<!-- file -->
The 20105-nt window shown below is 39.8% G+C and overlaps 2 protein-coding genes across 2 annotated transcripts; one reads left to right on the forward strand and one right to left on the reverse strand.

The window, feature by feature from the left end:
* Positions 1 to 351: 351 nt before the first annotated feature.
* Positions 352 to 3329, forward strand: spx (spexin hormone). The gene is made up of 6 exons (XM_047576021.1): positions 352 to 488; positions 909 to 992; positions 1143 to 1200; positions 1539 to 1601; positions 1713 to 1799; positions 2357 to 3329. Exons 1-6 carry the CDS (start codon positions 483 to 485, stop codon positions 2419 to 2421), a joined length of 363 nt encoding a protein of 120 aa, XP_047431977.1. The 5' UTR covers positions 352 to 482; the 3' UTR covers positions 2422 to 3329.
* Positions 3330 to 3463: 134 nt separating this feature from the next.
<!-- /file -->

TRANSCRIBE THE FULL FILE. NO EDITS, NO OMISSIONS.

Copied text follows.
The 20105-nt window shown below is 39.8% G+C and overlaps 2 protein-coding genes across 2 annotated transcripts; one reads left to right on the forward strand and one right to left on the reverse strand.

The window, feature by feature from the left end:
* Positions 1 to 351: 351 nt before the first annotated feature.
* Positions 352 to 3329, forward strand: spx (spexin hormone). The gene is made up of 6 exons (XM_047576021.1): positions 352 to 488; positions 909 to 992; positions 1143 to 1200; positions 1539 to 1601; positions 1713 to 1799; positions 2357 to 3329. Exons 1-6 carry the CDS (start codon positions 483 to 485, stop codon positions 2419 to 2421), a joined length of 363 nt encoding a protein of 120 aa, XP_047431977.1. The 5' UTR covers positions 352 to 482; the 3' UTR covers positions 2422 to 3329.
* Positions 3330 to 3463: 134 nt separating this feature from the next.